Ian Jeffrey at the meeting.
© John Yellowlees, 2013
"Rail replacement bus" have been hailed by humorists as the worst words in the English language. However such services have always been needed to protect journey opportunities during planned periods of engineering investment and renewals, also in times of disruption, and traditionally were tendered out to local bus operators.
With the advent of privatisation things became more complex with several train operators often sharing one route, and Maurice Duckworth in 1998 saw an opportunity to take pressure off rail managers by managing on their behalf rail replacement operations, pooling services so as to beat off inflated prices.
Thus was born Fraser Eagle, which developed a network of customer/supplier relationships, charging train operators the correct market price and establishing a 24/7 customer contact centre which helped secure in the midlands and north the bulk of a market then estimated by ATOC at £100M. However despite their introduction of modern management methods Fraser Eagle had little railway experience and adopted too high a profile, with big cars in the office car-park.
National Express and FirstGroup set up their own in-house organisations with rail replacement specialists, and with Fraser Eagle's only value resting in the contracts with train operators their diversification into furniture, interior design and open-access operator Grand Central resulted in a poor cashflow which left them unable to pay suppliers and led to their liquidation in 2009.
Maurice Duckworth had joined First Rail Support in 2004, and found the market now benefiting from Network Rail's better possession management - with West Coast Route Modernisation at last coming to fruition - and from the growth of expertise within his customers who now comprised the First TOCs and also Northern and Virgin.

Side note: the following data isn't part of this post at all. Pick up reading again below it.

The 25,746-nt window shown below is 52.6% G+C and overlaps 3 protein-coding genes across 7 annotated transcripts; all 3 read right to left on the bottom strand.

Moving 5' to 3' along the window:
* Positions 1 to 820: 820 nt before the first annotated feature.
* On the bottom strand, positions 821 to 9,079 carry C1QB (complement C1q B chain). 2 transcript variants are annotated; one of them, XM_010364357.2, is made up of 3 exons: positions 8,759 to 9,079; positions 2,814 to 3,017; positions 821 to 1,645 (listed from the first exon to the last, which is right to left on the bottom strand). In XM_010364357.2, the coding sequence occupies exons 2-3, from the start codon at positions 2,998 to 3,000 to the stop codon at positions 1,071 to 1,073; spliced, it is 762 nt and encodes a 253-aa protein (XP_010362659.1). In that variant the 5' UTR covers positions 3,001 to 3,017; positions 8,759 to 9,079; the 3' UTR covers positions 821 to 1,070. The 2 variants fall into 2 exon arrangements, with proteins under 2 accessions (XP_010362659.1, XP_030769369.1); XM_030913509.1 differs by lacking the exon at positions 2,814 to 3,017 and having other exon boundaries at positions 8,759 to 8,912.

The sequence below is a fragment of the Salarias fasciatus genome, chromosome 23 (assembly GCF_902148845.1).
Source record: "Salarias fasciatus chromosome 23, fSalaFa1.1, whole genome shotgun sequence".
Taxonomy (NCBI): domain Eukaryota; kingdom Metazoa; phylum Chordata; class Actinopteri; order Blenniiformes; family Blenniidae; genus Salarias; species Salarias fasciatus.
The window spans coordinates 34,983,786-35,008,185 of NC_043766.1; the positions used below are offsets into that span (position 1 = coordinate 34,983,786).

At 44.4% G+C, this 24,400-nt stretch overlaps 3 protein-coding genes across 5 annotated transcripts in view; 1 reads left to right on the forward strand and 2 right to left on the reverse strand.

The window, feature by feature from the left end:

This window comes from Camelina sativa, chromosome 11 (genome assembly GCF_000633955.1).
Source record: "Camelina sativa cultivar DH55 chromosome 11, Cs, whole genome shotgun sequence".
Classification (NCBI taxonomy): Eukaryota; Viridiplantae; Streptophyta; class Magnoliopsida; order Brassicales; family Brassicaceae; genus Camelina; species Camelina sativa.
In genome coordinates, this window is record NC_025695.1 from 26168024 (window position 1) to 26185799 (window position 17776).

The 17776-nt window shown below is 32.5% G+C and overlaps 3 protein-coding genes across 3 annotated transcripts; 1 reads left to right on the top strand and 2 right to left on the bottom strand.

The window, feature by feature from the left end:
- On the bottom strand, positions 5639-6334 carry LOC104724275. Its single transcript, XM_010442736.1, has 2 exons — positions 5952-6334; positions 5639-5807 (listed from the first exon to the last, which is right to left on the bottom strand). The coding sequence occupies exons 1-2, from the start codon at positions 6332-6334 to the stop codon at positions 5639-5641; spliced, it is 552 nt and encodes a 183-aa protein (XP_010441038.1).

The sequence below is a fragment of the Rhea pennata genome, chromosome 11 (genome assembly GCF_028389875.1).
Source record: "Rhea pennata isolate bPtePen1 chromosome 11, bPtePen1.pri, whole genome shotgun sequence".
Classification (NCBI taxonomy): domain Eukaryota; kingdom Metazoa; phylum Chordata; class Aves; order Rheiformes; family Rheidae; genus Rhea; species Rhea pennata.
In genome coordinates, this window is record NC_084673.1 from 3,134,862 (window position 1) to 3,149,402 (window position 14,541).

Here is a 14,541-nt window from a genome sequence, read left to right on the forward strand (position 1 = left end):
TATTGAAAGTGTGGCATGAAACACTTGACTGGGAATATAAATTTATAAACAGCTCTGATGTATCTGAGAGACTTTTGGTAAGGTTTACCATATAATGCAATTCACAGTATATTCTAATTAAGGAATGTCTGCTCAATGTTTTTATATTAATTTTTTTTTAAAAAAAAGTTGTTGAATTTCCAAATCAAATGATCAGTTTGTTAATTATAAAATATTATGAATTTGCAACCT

Today First Rail Support has a database of 5000 operators on whom to draw for 4000 coach and the same number of taxi movements per month. 400 staff include coordinators, customer service people, contracts and revenue protection specialists operating a simple business model which provides TOCs with the back office reports that they need while recognising the importance of paying suppliers quickly.
The timeline sees Network Rail confirm planned work 26 weeks in advance, with a bus plan agreed at 22 weeks so that with 18 to go the train operator may make an informed traveller bid and Network Rail respond with their offer two weeks prior to the arrangements entering the public domain.
At First Rail Support the bus plan has to recognise calling patterns - having regard to the sometimes quite different geography of road and rail - and the ferry connections that require to be kept. With 15 weeks to go, FRS must have worked out bus diagrams, procured vehicles, developed a staff resource plan, conducted a route risk assessment (eg for low bridges!) and consulted Councils on the traffic implications. By the final 6 weeks the focus has moved to briefing the suppliers, obtaining banners and designation signs and deploying staff where required to assist on the ground.
During possessions extending into weekdays and unplanned disruption, account must be taken of other calls on operators' resources, especially during peak periods. FRS must check suppliers' maintenance records, the appearance and liveries of vehicles and the proposed routes to ensure that they offer sufficient clearances.
Future areas of improvement could include new technology for tracking vehicles, improved engagement with suppliers, a review of supplier rates for emergencies, a staff bonus package and provision of free audits for compliance. Upcoming opportunities in Scotland for offering rail-related bus and taxi expertise include the Commonwealth Games and Ryder Cup and planned investments in rail infrastructure such as the Edinburgh Glasgow Improvement Programme.
Report and photograph by John Yellowlees.
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